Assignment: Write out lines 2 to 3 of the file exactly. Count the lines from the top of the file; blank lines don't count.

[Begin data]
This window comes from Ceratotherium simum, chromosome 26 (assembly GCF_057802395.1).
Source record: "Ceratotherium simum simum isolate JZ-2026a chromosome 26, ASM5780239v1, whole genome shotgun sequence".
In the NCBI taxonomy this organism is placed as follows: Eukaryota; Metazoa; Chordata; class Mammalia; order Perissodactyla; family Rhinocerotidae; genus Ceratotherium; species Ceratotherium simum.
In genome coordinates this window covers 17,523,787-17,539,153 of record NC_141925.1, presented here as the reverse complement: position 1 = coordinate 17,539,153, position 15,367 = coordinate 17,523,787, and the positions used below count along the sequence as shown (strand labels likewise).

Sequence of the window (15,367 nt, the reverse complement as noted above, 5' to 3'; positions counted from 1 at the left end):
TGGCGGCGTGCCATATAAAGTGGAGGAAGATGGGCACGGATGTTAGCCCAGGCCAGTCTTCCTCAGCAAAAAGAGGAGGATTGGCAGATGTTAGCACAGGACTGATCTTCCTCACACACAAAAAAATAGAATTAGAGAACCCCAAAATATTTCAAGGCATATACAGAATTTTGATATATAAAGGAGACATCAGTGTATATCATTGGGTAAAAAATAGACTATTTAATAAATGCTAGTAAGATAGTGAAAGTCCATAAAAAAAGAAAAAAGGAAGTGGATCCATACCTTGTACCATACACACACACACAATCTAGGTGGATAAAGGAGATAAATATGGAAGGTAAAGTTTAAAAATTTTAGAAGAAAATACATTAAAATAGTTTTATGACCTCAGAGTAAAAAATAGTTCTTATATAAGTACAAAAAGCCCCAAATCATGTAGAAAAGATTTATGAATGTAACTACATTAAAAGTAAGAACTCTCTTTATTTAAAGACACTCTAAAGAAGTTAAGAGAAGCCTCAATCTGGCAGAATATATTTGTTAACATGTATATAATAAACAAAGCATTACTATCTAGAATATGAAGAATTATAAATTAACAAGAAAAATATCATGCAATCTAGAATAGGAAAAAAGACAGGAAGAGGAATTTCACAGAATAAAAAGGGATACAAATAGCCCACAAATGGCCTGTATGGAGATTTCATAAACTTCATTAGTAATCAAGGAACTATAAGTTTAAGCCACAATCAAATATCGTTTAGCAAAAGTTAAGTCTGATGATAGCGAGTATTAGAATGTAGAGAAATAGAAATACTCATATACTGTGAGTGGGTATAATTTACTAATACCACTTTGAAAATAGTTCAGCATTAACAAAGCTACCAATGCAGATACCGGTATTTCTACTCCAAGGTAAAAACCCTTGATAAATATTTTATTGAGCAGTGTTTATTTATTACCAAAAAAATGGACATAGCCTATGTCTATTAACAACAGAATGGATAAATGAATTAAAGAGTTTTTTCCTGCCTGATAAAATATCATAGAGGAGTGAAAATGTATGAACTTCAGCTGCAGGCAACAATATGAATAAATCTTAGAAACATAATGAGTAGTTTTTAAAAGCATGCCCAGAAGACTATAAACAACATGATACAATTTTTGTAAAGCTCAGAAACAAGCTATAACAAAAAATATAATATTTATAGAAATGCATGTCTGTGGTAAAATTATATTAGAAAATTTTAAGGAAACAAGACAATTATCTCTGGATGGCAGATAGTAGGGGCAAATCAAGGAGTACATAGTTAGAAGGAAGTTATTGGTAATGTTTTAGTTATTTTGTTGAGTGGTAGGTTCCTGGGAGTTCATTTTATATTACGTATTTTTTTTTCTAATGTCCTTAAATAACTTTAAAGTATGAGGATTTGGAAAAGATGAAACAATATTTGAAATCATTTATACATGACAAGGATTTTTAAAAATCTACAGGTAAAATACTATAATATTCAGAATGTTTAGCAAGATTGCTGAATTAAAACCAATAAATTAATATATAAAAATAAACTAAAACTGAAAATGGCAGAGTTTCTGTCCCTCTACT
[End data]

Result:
Source record: "Ceratotherium simum simum isolate JZ-2026a chromosome 26, ASM5780239v1, whole genome shotgun sequence".
In the NCBI taxonomy this organism is placed as follows: Eukaryota; Metazoa; Chordata; class Mammalia; order Perissodactyla; family Rhinocerotidae; genus Ceratotherium; species Ceratotherium simum.